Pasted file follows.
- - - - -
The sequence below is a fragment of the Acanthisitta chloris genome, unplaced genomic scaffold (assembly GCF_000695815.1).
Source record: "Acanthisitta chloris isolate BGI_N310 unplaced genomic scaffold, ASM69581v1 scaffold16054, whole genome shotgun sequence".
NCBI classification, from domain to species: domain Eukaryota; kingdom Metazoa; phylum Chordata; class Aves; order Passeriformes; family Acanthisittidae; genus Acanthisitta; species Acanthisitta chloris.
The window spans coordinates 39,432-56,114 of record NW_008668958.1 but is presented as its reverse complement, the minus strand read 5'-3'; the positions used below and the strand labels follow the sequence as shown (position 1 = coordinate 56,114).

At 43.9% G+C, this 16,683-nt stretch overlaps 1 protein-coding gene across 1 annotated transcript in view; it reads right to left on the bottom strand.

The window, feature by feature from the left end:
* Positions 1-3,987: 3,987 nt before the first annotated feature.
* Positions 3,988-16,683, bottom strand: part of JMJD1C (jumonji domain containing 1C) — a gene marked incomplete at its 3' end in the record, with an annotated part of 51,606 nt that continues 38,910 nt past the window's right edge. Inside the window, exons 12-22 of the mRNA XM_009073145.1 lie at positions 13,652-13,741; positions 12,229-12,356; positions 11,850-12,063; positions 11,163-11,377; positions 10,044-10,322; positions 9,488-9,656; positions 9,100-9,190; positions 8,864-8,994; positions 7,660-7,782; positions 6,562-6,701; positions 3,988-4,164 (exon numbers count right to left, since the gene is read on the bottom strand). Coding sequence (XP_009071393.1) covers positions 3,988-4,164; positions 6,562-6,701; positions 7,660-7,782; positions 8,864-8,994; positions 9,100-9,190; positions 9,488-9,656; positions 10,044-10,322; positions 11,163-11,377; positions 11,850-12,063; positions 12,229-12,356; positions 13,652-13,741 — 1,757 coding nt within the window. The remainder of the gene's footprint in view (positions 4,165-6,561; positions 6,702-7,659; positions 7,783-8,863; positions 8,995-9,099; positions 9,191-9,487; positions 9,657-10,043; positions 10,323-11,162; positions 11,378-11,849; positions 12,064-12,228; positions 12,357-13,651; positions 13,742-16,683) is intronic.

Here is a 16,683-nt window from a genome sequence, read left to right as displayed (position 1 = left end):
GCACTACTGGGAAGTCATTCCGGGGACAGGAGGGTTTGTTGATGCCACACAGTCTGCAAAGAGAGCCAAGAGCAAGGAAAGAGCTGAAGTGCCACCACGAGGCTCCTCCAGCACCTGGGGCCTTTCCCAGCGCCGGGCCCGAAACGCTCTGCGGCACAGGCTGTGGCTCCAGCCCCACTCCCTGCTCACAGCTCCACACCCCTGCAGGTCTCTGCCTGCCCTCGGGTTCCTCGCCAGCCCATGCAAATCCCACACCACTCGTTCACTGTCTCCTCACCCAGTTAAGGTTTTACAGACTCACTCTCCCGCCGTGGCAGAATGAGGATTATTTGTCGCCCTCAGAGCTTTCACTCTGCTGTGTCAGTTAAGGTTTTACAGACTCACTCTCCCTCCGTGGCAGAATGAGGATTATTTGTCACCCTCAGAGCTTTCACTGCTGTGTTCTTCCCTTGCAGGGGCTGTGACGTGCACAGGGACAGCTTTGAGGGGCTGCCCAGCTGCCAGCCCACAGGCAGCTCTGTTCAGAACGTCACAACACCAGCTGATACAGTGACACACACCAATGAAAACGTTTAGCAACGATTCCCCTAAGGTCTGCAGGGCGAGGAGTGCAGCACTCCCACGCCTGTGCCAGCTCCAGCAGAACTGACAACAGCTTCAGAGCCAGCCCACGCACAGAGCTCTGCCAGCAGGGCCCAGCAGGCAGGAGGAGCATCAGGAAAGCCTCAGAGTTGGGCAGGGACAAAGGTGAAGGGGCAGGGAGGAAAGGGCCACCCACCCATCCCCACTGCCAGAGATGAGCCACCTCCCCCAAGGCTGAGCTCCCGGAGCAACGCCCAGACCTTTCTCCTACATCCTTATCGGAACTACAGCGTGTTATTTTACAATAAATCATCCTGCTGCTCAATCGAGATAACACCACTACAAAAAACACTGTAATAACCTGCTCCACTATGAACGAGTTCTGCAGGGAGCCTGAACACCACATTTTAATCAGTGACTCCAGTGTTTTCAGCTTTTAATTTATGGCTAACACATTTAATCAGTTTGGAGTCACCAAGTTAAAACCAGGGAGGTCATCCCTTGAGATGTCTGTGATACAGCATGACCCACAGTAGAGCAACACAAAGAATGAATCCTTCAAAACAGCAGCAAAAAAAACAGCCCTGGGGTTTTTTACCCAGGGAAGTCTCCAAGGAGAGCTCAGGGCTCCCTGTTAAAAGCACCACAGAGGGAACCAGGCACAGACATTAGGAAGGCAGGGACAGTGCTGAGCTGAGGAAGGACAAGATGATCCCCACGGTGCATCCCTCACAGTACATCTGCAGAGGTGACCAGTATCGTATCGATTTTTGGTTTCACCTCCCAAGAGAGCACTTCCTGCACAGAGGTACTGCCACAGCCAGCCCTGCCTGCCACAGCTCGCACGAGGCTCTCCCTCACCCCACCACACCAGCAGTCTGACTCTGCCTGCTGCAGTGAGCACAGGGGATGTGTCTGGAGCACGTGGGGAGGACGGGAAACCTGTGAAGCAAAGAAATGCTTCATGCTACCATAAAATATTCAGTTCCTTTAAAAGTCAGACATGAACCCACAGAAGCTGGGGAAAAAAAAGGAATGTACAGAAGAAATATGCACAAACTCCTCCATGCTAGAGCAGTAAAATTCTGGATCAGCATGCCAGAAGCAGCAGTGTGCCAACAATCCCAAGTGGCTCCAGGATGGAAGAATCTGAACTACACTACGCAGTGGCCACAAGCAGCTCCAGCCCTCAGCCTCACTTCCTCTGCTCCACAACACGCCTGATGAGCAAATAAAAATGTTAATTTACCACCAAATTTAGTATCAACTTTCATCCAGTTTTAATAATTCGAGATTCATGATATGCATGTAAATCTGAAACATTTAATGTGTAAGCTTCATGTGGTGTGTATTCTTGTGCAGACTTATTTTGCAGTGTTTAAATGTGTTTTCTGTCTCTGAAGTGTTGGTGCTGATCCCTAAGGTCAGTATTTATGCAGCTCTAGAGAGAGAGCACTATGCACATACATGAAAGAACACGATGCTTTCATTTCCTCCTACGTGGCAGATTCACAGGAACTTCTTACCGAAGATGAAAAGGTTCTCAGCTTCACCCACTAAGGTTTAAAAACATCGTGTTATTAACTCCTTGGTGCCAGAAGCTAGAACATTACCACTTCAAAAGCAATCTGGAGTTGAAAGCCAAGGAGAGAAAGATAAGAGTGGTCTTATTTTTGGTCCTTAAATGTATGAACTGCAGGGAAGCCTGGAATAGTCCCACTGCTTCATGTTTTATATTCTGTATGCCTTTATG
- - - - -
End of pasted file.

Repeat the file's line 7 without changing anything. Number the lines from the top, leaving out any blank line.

* Positions 1-3,987: 3,987 nt before the first annotated feature.